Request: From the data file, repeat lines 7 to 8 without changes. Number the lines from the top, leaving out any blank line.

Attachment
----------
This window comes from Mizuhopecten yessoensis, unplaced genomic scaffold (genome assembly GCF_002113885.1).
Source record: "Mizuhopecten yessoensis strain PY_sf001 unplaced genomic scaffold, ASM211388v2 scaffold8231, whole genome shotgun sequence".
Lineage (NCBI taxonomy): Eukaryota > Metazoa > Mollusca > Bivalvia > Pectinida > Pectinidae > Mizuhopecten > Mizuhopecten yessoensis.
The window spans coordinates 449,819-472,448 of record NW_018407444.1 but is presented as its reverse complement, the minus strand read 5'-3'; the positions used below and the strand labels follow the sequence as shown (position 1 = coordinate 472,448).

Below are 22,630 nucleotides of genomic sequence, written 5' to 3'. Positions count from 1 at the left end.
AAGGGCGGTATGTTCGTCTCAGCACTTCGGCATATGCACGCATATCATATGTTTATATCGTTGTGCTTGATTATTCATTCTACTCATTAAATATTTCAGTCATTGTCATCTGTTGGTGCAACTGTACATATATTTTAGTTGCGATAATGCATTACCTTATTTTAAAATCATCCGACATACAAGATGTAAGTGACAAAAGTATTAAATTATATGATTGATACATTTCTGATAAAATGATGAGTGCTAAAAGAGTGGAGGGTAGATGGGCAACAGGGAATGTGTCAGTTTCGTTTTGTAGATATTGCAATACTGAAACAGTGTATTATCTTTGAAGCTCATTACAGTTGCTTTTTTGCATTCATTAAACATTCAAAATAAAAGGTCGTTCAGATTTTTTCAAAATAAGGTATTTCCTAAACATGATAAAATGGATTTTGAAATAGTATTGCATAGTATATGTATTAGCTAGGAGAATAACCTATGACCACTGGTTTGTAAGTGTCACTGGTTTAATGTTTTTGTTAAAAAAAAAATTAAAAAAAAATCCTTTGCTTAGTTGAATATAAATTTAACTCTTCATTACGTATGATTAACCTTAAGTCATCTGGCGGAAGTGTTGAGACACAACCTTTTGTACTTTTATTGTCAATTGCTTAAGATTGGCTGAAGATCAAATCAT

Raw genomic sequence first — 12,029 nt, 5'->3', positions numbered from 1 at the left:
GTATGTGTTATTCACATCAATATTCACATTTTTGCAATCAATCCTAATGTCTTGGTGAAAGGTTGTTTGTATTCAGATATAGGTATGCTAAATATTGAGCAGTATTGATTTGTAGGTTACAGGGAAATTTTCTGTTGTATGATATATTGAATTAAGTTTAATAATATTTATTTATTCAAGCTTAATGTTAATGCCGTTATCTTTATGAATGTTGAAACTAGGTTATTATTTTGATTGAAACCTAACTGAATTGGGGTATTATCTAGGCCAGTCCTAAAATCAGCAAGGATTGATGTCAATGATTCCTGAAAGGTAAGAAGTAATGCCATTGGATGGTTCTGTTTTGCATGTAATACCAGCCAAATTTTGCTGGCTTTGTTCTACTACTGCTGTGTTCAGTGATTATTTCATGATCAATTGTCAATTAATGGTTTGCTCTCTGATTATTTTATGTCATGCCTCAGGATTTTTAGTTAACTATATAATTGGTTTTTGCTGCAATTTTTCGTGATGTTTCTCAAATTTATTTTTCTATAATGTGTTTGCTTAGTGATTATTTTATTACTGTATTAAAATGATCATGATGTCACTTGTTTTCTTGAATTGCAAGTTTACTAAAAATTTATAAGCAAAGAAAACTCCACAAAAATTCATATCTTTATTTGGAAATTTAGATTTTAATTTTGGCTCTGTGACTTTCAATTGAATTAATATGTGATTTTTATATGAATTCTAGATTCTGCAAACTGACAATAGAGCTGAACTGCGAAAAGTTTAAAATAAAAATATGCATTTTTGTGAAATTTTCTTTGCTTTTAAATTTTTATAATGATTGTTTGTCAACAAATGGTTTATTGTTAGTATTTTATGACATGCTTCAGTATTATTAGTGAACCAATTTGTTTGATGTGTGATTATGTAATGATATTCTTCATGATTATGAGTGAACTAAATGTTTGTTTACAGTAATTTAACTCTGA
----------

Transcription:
Raw genomic sequence first — 12,029 nt, 5'->3', positions numbered from 1 at the left:
GTATGTGTTATTCACATCAATATTCACATTTTTGCAATCAATCCTAATGTCTTGGTGAAAGGTTGTTTGTATTCAGATATAGGTATGCTAAATATTGAGCAGTATTGATTTGTAGGTTACAGGGAAATTTTCTGTTGTATGATATATTGAATTAAGTTTAATAATATTTATTTATTCAAGCTTAATGTTAATGCCGTTATCTTTATGAATGTTGAAACTAGGTTATTATTTTGATTGAAACCTAACTGAATTGGGGTATTATCTAGGCCAGTCCTAAAATCAGCAAGGATTGATGTCAATGATTCCTGAAAGGTAAGAAGTAATGCCATTGGATGGTTCTGTTTTGCATGTAATACCAGCCAAATTTTGCTGGCTTTGTTCTACTACTGCTGTGTTCAGTGATTATTTCATGATCAATTGTCAATTAATGGTTTGCTCTCTGATTATTTTATGTCATGCCTCAGGATTTTTAGTTAACTATATAATTGGTTTTTGCTGCAATTTTTCGTGATGTTTCTCAAATTTATTTTTCTATAATGTGTTTGCTTAGTGATTATTTTATTACTGTATTAAAATGATCATGATGTCACTTGTTTTCTTGAATTGCAAGTTTACTAAAAATTTATAAGCAAAGAAAACTCCACAAAAATTCATATCTTTATTTGGAAATTTAGATTTTAATTTTGGCTCTGTGACTTTCAATTGAATTAATATGTGATTTTTATATGAATTCTAGATTCTGCAAACTGACAATAGAGCTGAACTGCGAAAAGTTTAAAATAAAAATATGCATTTTTGTGAAATTTTCTTTGCTTTTAAATTTTTATAATGATTGTTTGTCAACAAATGGTTTATTGTTAGTATTTTATGACATGCTTCAGTATTATTAGTGAACCAATTTGTTTGATGTGTGATTATGTAATGATATTCTTCATGATTATGAGTGAACTAAATGTTTGTTTACAGTAATTTAACTCTGA